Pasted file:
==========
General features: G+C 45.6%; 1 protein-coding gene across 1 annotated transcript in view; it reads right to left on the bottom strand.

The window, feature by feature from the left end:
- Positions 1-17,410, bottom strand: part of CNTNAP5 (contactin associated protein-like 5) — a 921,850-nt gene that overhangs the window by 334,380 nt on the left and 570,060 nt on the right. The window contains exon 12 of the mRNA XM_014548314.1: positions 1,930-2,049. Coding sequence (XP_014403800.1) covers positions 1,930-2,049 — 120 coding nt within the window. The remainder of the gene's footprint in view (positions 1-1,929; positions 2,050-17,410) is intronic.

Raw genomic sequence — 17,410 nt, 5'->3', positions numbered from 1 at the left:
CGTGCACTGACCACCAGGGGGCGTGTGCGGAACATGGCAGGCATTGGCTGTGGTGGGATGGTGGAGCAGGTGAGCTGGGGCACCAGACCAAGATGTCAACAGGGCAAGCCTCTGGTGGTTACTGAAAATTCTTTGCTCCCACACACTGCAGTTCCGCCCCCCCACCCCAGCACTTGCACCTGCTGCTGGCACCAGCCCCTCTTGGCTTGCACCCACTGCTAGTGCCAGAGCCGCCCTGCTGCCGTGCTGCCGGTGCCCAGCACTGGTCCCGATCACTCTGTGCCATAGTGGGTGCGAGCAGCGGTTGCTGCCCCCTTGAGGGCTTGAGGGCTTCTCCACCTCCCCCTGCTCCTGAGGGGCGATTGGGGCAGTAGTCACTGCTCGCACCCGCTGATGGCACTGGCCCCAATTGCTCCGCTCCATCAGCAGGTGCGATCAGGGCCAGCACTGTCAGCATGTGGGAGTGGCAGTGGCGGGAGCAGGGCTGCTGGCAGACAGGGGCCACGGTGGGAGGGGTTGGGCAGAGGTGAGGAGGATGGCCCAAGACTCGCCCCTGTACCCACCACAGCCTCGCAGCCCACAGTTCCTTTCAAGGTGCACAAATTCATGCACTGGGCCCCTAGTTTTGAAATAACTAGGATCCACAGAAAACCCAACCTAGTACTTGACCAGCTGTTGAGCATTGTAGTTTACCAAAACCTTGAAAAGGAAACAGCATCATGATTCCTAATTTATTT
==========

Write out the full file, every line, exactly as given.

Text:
General features: G+C 45.6%; 1 protein-coding gene across 1 annotated transcript in view; it reads right to left on the bottom strand.

The window, feature by feature from the left end:
- Positions 1-17,410, bottom strand: part of CNTNAP5 (contactin associated protein-like 5) — a 921,850-nt gene that overhangs the window by 334,380 nt on the left and 570,060 nt on the right. The window contains exon 12 of the mRNA XM_014548314.1: positions 1,930-2,049. Coding sequence (XP_014403800.1) covers positions 1,930-2,049 — 120 coding nt within the window. The remainder of the gene's footprint in view (positions 1-1,929; positions 2,050-17,410) is intronic.

Raw genomic sequence — 17,410 nt, 5'->3', positions numbered from 1 at the left:
CGTGCACTGACCACCAGGGGGCGTGTGCGGAACATGGCAGGCATTGGCTGTGGTGGGATGGTGGAGCAGGTGAGCTGGGGCACCAGACCAAGATGTCAACAGGGCAAGCCTCTGGTGGTTACTGAAAATTCTTTGCTCCCACACACTGCAGTTCCGCCCCCCCACCCCAGCACTTGCACCTGCTGCTGGCACCAGCCCCTCTTGGCTTGCACCCACTGCTAGTGCCAGAGCCGCCCTGCTGCCGTGCTGCCGGTGCCCAGCACTGGTCCCGATCACTCTGTGCCATAGTGGGTGCGAGCAGCGGTTGCTGCCCCCTTGAGGGCTTGAGGGCTTCTCCACCTCCCCCTGCTCCTGAGGGGCGATTGGGGCAGTAGTCACTGCTCGCACCCGCTGATGGCACTGGCCCCAATTGCTCCGCTCCATCAGCAGGTGCGATCAGGGCCAGCACTGTCAGCATGTGGGAGTGGCAGTGGCGGGAGCAGGGCTGCTGGCAGACAGGGGCCACGGTGGGAGGGGTTGGGCAGAGGTGAGGAGGATGGCCCAAGACTCGCCCCTGTACCCACCACAGCCTCGCAGCCCACAGTTCCTTTCAAGGTGCACAAATTCATGCACTGGGCCCCTAGTTTTGAAATAACTAGGATCCACAGAAAACCCAACCTAGTACTTGACCAGCTGTTGAGCATTGTAGTTTACCAAAACCTTGAAAAGGAAACAGCATCATGATTCCTAATTTATTT